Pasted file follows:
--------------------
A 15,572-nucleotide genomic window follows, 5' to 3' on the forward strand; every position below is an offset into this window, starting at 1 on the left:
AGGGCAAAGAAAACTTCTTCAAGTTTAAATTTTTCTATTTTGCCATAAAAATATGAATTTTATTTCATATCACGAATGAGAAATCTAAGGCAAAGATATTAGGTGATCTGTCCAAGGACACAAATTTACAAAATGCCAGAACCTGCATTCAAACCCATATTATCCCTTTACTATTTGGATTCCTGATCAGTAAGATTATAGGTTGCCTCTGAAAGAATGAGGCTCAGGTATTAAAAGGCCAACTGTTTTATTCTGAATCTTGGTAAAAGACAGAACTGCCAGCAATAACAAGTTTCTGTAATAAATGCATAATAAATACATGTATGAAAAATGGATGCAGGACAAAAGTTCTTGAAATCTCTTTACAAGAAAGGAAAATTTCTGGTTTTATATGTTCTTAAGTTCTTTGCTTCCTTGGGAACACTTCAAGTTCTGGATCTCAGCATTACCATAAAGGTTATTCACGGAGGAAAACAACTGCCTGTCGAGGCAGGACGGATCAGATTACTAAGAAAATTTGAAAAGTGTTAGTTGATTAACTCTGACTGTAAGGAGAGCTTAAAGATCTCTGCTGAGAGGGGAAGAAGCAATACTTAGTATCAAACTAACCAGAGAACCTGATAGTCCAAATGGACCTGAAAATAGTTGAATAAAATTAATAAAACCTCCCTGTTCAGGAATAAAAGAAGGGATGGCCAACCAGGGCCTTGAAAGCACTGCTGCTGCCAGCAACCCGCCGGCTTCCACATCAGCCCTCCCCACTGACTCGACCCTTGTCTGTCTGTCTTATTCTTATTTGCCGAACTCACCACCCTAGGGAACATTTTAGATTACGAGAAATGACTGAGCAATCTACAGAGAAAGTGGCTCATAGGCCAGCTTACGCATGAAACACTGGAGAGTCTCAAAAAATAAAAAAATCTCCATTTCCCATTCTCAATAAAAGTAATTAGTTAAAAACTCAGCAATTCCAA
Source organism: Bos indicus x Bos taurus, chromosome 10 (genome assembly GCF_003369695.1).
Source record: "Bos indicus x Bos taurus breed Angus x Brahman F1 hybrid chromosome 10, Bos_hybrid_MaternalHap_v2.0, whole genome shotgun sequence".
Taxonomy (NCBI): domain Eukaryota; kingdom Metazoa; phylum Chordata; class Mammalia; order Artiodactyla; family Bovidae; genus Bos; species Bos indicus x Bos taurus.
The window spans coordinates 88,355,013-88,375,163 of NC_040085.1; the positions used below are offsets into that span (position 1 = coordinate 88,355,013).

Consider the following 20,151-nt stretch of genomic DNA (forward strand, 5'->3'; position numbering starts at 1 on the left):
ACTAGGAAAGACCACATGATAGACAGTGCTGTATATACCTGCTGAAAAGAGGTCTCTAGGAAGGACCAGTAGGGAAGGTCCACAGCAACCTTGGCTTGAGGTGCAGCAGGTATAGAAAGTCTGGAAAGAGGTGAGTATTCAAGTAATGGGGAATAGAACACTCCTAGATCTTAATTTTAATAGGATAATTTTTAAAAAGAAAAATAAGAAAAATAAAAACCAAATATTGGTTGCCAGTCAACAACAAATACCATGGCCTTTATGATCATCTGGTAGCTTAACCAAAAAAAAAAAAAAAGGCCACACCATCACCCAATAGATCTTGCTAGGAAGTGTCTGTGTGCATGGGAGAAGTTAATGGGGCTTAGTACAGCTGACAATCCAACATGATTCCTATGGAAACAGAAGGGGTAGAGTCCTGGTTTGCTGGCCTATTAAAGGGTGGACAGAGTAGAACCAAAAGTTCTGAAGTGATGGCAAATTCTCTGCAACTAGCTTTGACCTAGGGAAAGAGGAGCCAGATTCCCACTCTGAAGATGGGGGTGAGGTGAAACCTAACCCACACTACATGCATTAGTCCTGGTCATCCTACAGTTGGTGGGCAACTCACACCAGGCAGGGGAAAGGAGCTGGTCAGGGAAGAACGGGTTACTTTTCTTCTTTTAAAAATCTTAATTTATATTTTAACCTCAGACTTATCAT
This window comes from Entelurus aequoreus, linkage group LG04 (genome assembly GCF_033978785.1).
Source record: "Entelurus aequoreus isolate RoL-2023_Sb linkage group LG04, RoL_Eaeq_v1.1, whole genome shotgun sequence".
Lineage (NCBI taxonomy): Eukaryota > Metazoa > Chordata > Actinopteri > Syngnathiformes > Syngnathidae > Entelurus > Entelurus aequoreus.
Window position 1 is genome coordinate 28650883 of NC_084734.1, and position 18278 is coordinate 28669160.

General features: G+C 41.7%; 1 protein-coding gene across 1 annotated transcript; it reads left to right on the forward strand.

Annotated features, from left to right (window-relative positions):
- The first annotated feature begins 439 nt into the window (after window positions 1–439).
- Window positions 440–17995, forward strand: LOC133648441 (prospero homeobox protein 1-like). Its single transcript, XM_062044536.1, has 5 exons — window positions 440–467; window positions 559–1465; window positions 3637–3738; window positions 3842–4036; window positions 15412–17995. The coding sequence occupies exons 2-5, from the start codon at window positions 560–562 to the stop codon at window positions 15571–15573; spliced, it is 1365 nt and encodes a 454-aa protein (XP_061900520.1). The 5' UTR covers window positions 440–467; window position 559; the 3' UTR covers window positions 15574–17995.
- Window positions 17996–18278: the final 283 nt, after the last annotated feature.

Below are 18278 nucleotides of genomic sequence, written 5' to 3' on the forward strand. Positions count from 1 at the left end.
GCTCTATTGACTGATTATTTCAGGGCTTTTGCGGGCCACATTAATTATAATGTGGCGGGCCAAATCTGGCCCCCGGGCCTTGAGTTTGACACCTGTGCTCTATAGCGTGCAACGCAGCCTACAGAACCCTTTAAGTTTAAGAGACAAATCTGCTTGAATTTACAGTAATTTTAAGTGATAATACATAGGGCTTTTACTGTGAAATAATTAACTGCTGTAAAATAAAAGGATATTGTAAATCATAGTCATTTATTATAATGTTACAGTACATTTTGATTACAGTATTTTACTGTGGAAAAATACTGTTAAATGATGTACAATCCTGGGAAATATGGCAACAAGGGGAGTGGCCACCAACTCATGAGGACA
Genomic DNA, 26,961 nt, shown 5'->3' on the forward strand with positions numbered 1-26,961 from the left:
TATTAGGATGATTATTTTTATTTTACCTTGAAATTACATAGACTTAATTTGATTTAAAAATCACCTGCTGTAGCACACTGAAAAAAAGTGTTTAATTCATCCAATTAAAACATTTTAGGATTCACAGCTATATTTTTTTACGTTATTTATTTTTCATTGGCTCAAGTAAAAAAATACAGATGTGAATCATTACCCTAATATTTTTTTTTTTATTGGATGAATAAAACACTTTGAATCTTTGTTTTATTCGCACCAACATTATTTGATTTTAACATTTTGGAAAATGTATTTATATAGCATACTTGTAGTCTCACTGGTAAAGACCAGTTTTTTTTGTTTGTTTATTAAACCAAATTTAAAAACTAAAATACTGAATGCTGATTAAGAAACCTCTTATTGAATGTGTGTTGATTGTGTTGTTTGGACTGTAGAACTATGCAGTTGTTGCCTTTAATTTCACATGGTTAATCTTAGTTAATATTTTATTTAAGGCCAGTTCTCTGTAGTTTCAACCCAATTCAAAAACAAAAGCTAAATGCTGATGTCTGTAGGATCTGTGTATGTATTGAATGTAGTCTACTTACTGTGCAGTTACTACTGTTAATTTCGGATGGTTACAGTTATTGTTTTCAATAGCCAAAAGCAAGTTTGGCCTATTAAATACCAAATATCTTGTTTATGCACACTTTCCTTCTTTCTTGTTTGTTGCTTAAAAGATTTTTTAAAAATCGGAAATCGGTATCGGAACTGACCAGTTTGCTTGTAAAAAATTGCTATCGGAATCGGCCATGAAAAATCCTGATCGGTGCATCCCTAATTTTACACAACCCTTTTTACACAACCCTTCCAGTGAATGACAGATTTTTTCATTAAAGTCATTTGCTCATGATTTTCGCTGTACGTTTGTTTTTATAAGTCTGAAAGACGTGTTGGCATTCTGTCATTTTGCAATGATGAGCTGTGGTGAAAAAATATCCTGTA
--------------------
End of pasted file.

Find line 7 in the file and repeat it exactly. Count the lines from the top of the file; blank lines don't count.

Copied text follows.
Consider the following 20,151-nt stretch of genomic DNA (forward strand, 5'->3'; position numbering starts at 1 on the left):